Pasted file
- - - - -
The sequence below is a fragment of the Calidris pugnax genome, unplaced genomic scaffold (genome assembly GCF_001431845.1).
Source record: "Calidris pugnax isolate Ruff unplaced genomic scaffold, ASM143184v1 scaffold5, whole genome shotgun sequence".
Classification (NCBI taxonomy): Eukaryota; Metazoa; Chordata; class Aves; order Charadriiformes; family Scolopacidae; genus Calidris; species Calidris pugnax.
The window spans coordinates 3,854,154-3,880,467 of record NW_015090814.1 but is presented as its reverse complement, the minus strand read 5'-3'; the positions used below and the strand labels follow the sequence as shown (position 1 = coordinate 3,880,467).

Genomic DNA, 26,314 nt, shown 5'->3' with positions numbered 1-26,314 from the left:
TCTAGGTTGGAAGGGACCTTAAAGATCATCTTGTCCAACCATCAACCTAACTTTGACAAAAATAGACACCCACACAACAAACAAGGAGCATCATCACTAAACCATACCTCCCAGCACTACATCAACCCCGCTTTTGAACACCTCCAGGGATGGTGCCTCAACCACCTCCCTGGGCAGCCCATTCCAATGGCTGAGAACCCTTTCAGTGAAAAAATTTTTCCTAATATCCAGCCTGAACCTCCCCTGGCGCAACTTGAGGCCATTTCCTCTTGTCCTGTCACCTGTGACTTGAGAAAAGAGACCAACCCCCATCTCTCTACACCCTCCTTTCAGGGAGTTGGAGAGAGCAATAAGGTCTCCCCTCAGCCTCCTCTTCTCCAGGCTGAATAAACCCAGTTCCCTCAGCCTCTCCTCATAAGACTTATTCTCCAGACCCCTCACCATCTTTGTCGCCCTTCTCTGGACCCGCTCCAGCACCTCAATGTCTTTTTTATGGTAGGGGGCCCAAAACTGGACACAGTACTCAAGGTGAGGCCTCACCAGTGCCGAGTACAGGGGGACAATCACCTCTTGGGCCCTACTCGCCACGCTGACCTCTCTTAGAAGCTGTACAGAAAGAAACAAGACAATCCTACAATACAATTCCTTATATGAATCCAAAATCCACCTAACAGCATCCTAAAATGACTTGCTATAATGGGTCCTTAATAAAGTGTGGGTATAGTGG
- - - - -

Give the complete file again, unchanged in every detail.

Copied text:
The sequence below is a fragment of the Calidris pugnax genome, unplaced genomic scaffold (genome assembly GCF_001431845.1).
Source record: "Calidris pugnax isolate Ruff unplaced genomic scaffold, ASM143184v1 scaffold5, whole genome shotgun sequence".
Classification (NCBI taxonomy): Eukaryota; Metazoa; Chordata; class Aves; order Charadriiformes; family Scolopacidae; genus Calidris; species Calidris pugnax.
The window spans coordinates 3,854,154-3,880,467 of record NW_015090814.1 but is presented as its reverse complement, the minus strand read 5'-3'; the positions used below and the strand labels follow the sequence as shown (position 1 = coordinate 3,880,467).

Genomic DNA, 26,314 nt, shown 5'->3' with positions numbered 1-26,314 from the left:
TCTAGGTTGGAAGGGACCTTAAAGATCATCTTGTCCAACCATCAACCTAACTTTGACAAAAATAGACACCCACACAACAAACAAGGAGCATCATCACTAAACCATACCTCCCAGCACTACATCAACCCCGCTTTTGAACACCTCCAGGGATGGTGCCTCAACCACCTCCCTGGGCAGCCCATTCCAATGGCTGAGAACCCTTTCAGTGAAAAAATTTTTCCTAATATCCAGCCTGAACCTCCCCTGGCGCAACTTGAGGCCATTTCCTCTTGTCCTGTCACCTGTGACTTGAGAAAAGAGACCAACCCCCATCTCTCTACACCCTCCTTTCAGGGAGTTGGAGAGAGCAATAAGGTCTCCCCTCAGCCTCCTCTTCTCCAGGCTGAATAAACCCAGTTCCCTCAGCCTCTCCTCATAAGACTTATTCTCCAGACCCCTCACCATCTTTGTCGCCCTTCTCTGGACCCGCTCCAGCACCTCAATGTCTTTTTTATGGTAGGGGGCCCAAAACTGGACACAGTACTCAAGGTGAGGCCTCACCAGTGCCGAGTACAGGGGGACAATCACCTCTTGGGCCCTACTCGCCACGCTGACCTCTCTTAGAAGCTGTACAGAAAGAAACAAGACAATCCTACAATACAATTCCTTATATGAATCCAAAATCCACCTAACAGCATCCTAAAATGACTTGCTATAATGGGTCCTTAATAAAGTGTGGGTATAGTGG